Envy??? - Everyone's got a Little

I am not a perfect person.......I know that and I regret it. (well sometimes)

When provoked, I have a temper, I do not clean my house on a regular basis, I do not follow all of my doctor's instructions, I do not enjoy children who have been raised with "time outs", I do not love holidays (I tolerate them but not love them), and I have a healthy dose of ENVY!

I am envious of people who have tons of money but didn't work to get it.
Do they deserve it just because they were lucky enough to be born to rich parents? Are their genes better than mine? Why should they drive expensive cars, buy shoes that cost more than I make in a month, and spend their time at luxury resorts!
I am envious of pop and rap singers who have little or no talent and yell out words to the beat of loud guitars and drums. It's a good day for them if they are actually on key and the words they yell are not too obnoxious for children to hear. I am envious of the smirks on their faces because they know they have no talent and are fooling those who buy their photos, disks and tickets to concerts.
I could do that....just give me a chance! I can't sing either.
I am envious of people who can write a blog about doing home repairs, dredging up old recipes or tell you how to make a million dollars by blogging.....and make a million dollars by blogging. How do they get the hundreds of people to visit their blogs every day?
This is a fairly decent blog...maybe not too exciting but better than a lot of them. Where are the visitors?
Hello folks, come'on over and read a few articles. You may learn something!
This is not the end of my envy complex.....more will come!

The Coman Tiebreak

By Jim Cummings
Editor, Friend At Court

The John B. Coman Tiebreak was formerly known as the Balboa Tiebreak or the Experimental Tiebreak.

For years, John Coman from Southern California championed the then called Balboa Tiebreak. John died in December 2003 and USTA, in recognition of a lifetime spent devoted to tennis, decided to remove the designation "experimental" from the tiebreak he fought so hard for and name it in his honor. A fitting tribute to a real gentleman. He was everything that is good about tennis.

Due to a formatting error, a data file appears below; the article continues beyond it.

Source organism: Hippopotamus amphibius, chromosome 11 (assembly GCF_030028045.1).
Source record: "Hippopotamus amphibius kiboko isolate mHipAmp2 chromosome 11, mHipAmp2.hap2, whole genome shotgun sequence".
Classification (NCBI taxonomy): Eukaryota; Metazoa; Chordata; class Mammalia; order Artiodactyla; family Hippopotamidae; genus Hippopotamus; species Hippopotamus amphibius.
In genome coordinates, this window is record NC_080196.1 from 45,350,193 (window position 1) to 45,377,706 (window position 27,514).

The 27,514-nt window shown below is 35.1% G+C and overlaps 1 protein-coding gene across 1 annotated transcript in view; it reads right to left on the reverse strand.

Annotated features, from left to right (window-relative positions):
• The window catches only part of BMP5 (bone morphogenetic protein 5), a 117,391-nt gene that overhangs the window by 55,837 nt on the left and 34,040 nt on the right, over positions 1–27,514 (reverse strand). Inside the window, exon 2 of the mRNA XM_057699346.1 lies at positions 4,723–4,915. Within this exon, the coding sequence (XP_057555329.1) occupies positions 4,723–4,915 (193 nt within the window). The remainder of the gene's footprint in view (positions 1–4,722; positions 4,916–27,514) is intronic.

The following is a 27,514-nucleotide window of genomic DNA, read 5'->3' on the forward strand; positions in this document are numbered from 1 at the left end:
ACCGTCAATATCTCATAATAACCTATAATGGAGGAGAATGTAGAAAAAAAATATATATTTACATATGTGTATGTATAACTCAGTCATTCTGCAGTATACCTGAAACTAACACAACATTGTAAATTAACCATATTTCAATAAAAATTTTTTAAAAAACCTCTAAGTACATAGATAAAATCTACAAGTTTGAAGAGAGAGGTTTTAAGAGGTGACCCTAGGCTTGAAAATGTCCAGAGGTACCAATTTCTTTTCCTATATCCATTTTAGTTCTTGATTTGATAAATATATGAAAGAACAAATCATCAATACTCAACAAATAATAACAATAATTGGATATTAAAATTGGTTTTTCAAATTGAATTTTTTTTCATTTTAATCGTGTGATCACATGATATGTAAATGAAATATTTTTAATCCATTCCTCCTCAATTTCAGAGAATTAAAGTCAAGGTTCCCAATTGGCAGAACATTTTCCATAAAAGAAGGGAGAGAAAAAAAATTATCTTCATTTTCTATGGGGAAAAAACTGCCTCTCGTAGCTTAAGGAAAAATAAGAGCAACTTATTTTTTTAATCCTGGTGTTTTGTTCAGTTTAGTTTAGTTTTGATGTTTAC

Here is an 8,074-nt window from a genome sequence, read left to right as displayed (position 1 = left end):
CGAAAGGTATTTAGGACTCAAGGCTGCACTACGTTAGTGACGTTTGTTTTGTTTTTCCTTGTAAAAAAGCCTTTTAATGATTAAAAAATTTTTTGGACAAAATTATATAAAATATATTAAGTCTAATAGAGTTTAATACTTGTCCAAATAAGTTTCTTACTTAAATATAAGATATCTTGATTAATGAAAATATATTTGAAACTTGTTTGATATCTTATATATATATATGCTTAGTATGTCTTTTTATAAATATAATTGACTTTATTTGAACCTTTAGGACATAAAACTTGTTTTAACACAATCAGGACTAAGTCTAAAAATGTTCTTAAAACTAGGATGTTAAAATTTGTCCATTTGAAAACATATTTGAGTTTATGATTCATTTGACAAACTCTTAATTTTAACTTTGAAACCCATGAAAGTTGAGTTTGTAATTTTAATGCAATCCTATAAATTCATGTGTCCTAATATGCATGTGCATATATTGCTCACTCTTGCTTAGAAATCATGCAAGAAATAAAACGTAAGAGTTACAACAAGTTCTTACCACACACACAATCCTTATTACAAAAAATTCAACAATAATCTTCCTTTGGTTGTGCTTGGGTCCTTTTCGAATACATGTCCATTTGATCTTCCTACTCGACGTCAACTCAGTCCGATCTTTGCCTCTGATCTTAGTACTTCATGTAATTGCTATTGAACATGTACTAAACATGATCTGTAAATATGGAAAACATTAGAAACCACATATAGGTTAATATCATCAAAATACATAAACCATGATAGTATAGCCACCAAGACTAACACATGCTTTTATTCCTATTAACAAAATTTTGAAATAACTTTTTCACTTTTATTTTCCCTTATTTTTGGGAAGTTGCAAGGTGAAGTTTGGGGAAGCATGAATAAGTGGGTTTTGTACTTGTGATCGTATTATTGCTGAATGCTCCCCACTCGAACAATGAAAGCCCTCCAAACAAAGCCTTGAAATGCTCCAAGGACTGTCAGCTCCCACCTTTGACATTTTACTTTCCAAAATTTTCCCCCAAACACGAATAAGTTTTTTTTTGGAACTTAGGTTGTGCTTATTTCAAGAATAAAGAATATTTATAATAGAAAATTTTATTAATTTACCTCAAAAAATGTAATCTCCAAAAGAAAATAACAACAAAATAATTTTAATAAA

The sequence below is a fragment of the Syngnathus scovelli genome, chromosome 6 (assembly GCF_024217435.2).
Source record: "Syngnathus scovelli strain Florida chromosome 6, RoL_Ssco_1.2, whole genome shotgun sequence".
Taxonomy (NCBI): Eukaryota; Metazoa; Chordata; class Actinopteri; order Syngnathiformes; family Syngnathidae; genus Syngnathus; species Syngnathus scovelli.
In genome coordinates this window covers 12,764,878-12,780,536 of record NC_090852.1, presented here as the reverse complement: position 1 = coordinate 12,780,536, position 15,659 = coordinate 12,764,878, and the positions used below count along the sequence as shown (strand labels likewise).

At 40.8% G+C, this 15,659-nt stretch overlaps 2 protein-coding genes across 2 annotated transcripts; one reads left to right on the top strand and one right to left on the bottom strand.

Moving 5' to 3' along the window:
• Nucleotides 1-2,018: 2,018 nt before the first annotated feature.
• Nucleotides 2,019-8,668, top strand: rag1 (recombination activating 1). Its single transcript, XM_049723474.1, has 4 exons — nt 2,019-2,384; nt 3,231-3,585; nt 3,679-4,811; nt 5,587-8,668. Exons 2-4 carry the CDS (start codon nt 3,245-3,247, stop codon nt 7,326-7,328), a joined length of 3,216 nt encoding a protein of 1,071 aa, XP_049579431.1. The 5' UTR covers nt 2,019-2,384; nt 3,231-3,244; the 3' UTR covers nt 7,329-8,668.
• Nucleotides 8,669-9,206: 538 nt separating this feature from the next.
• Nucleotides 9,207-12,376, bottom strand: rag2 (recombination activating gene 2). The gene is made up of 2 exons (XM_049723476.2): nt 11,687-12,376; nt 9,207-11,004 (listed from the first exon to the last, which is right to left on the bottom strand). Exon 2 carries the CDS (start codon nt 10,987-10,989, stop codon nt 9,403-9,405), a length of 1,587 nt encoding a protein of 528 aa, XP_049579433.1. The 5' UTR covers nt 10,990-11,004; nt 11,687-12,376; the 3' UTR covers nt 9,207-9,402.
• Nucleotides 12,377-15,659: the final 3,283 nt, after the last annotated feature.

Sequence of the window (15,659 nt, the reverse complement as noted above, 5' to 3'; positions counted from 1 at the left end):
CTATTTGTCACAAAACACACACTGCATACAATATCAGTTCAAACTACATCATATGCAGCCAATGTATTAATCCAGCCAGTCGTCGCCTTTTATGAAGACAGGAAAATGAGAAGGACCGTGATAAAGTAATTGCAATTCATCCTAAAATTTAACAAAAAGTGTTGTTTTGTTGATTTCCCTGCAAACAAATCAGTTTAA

The Coman Tiebreak is the same as the present tiebreak except that ends are changed after the first point, then after every four points (i.e., after the 5th, 9th, 13th, 17th points, etc. It really is easy to explain because all anyone has to remember is the number 14. Change ends after point 1 of the Coman Tiebreak and every 4 points thereafter. Everything else is the same.

For example, when the set score is 6-6, the player whose turn it is to serve shall serve the FIRST POINT FROM THE DUECE COURT; after the first point, the players shall CHANGE ENDS and the following two points shall be served by the opponent(s) (in doubles, the player of the opposing team due to serve next), starting with the AD COURT; after this, each player/team shall serve alternately for two consecutive points (starting with the ad court), changing ends after every four points, until the end of the tiebreak game. IN DOUBLES THE SERVER WILL ALWAYS SERVE FROM THE SAME END OF THE COURT!

Principal Advantages:

1. Fairness – By changing ends more frequently, the effects of the elements (sun, wind, etc.) are distributed more evenly between the two opponents as opposed to playing six consecutive points before changing ends.

2. In doubles, the server will always serve from the same end of the court, rather than having to serve from both ends.

In Nebraska, we have been using the Coman for the 2007 season and have really been pleased with it. With the old tiebreak, you could be looking into the sun or hitting into a stiff wind for 6 points......what a disadvantage that can be!! How many times have you lost a match because you were down 6 love in the tiebreak? With the Coman, the elements are distributed equally.